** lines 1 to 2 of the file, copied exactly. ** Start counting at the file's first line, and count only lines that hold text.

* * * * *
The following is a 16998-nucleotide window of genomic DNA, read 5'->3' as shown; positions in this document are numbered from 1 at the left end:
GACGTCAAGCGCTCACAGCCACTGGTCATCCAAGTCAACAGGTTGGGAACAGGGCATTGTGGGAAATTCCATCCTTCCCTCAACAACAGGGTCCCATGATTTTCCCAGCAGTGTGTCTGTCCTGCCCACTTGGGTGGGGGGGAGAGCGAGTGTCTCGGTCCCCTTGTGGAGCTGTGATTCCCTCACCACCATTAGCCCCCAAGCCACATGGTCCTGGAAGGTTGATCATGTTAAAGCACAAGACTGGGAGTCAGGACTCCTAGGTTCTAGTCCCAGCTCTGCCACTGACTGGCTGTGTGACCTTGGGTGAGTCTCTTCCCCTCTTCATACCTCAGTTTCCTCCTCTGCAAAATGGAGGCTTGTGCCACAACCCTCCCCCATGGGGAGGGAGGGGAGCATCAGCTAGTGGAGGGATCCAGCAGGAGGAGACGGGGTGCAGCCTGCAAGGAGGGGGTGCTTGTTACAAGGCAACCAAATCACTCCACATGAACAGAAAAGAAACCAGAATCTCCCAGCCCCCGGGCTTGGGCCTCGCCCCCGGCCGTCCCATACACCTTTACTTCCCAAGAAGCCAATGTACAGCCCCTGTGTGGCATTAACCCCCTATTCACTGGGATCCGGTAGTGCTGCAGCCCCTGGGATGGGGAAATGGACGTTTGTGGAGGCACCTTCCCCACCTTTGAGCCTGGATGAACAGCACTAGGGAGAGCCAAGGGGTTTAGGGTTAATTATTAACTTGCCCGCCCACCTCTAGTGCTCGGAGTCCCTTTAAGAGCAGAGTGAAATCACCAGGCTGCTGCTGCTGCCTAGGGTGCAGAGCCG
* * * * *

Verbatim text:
The following is a 16998-nucleotide window of genomic DNA, read 5'->3' as shown; positions in this document are numbered from 1 at the left end:
GACGTCAAGCGCTCACAGCCACTGGTCATCCAAGTCAACAGGTTGGGAACAGGGCATTGTGGGAAATTCCATCCTTCCCTCAACAACAGGGTCCCATGATTTTCCCAGCAGTGTGTCTGTCCTGCCCACTTGGGTGGGGGGGAGAGCGAGTGTCTCGGTCCCCTTGTGGAGCTGTGATTCCCTCACCACCATTAGCCCCCAAGCCACATGGTCCTGGAAGGTTGATCATGTTAAAGCACAAGACTGGGAGTCAGGACTCCTAGGTTCTAGTCCCAGCTCTGCCACTGACTGGCTGTGTGACCTTGGGTGAGTCTCTTCCCCTCTTCATACCTCAGTTTCCTCCTCTGCAAAATGGAGGCTTGTGCCACAACCCTCCCCCATGGGGAGGGAGGGGAGCATCAGCTAGTGGAGGGATCCAGCAGGAGGAGACGGGGTGCAGCCTGCAAGGAGGGGGTGCTTGTTACAAGGCAACCAAATCACTCCACATGAACAGAAAAGAAACCAGAATCTCCCAGCCCCCGGGCTTGGGCCTCGCCCCCGGCCGTCCCATACACCTTTACTTCCCAAGAAGCCAATGTACAGCCCCTGTGTGGCATTAACCCCCTATTCACTGGGATCCGGTAGTGCTGCAGCCCCTGGGATGGGGAAATGGACGTTTGTGGAGGCACCTTCCCCACCTTTGAGCCTGGATGAACAGCACTAGGGAGAGCCAAGGGGTTTAGGGTTAATTATTAACTTGCCCGCCCACCTCTAGTGCTCGGAGTCCCTTTAAGAGCAGAGTGAAATCACCAGGCTGCTGCTGCTGCCTAGGGTGCAGAGCCG